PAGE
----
All the Democrats care about is winning the next election. When that's past they'll care only about winning the following one. And on and on.

 

Apoorva Shah on new Indian census data:
The sex ratio of children in India (children ages 0-6) shows a decrease in the number of baby girls vs. baby boys. In fact, the female-to-male child sex ratio is at its lowest level since India’s independence in 1947.
Shah comments,
The continued prevalence of female feticide in India should be a major concern to Indian policy makers and officials. Even as the country makes progress in education and health, cultural attitudes in many parts of the country appear to be distinctly pre-modern.

 

Steven F. Hayward:
The most clarifying single moment of the last generation may well have been former Speaker Nancy Pelosi’s famous remark that we’d need to pass the healthcare bill to find out what was in it. Rather than being a matter of ridicule, I thought Pelosi expressed perfectly the innermost character of congressional legislation in the modern administrative state. What she said was quite true and accurate: even at more than 2,000 pages, . . . in effect the actual operating law would be formulated by administrators rather than Congress. And the huge number of waivers being granted under ObamaCare reveals the essentially arbitrary (some might say lawless) nature of administrative government.

 

Kenneth P. Green at the American Enterprise Institute's blog:
Everyone knows about the great success that Brazil has had in converting its transportation system to rely on homegrown ethanol from sugarcane, allowing it to export oil and enjoy an economic boom, right? But what happens when you simply change your fuel dependency from something pumped out of the ground to something grown on it?
Green quotes from (I can't keep myself from typing "No relation," though it makes no sense) the "Green" blog at nytimes.com:
Brazil may import ethanol from the United States in April, Brazil’s oil regulator says. The move comes as a growing number of Brazilian cane farmers choose to produce sugar, which has surged in price over the last year, rather than ethanol, leading to a spike in fuel costs.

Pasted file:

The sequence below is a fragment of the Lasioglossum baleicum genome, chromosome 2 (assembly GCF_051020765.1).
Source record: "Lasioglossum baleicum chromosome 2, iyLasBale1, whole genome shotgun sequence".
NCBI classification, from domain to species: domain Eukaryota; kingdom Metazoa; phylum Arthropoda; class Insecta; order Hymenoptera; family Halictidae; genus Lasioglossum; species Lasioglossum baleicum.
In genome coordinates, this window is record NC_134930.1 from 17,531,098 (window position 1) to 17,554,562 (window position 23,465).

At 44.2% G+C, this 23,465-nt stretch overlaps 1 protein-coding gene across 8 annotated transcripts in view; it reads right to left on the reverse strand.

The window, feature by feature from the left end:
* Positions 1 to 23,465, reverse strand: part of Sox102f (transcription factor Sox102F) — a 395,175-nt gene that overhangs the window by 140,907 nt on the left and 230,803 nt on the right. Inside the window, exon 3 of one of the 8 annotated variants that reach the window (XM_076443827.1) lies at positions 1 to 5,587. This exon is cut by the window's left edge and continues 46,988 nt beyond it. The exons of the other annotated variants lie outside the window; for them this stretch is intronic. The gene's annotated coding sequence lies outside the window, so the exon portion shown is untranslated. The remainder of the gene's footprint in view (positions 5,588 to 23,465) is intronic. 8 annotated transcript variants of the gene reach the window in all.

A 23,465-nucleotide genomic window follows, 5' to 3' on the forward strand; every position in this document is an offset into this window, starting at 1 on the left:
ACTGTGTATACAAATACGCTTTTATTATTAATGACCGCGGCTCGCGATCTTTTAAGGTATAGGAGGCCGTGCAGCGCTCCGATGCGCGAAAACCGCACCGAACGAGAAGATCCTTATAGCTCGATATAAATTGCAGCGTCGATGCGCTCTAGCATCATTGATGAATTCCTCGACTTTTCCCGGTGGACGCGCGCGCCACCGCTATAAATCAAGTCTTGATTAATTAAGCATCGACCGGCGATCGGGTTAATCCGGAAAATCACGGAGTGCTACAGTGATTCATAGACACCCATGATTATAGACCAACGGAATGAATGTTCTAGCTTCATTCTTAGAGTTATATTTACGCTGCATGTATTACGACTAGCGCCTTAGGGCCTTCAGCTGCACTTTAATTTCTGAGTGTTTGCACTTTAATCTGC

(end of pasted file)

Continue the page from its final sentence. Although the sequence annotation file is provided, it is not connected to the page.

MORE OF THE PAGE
Green comments,
U.S.-subsidized ethanol production is heading down south to a country whose cheaper homegrown ethanol we won’t import for American motorists. I’m sure that makes sense to someone.
Not to me.

 

Jonah Goldberg in this week's G-File:
A friend of mine told me about a guy he knows from Taiwan. This Taiwanese guy -- a serious academic and intellectual -- was the only one of his peers to be entirely supportive of the Iraq war. Why? Because the whole thing was so bat-guano crazy that it sent the signal to the Chinese that America was still enough of a gun-slinging badass of a country to send its military halfway around the world just to prove a point. Or something. And being from Taiwan, this guy thought this was a message the Red Chinese needed to hear.

I don't think this is a fantastic justification for what's going on in Libya, but . . . you can be sure a lot of bad actors around the world are scratching their heads about what crazy America might do next. That is not altogether a bad thing.

Although why the White House is doing everything it can to reassure the Assads in Syria and others in the region that they're perfectly safe is beyond me. Leaving 'em guessing what America might do next has its advantages.

"The genius of you Americans," former Egyptian president Gamal Abdel Nasser allegedly once said, "is that you never make clear-cut stupid moves, only complicated stupid moves which make us wonder at the possibility that there may be something to them which we are missing."

 

From an interview of Bernard Lewis:
Iranians' disdain for the ruling mullahs is the reason Mr. Lewis thinks the U.S. shouldn't take military action there. "It would give the regime a gift that they don't at present enjoy—namely Iranian patriotism," he warns.

By his lights, the correct policy is to elevate the democratic Green movement, and to distinguish the regime from the people. "When President Obama assumed office, he sent a message of greeting to the regime. That is polite and courteous," Mr. Lewis deadpans, "but it would have been much better to send a message to the people of Iran."

 

The stealth jihad in action.

Friday, April 1, 2011

David Warren on our Libyan adventure:
This is a very old story: the ability of the liberal mind to delude itself by confusing appearances with realities; by embracing the comfortably plausible in preference to the uncomfortably true. And finally, expressing genuine surprise when the whole effort blows up in our faces.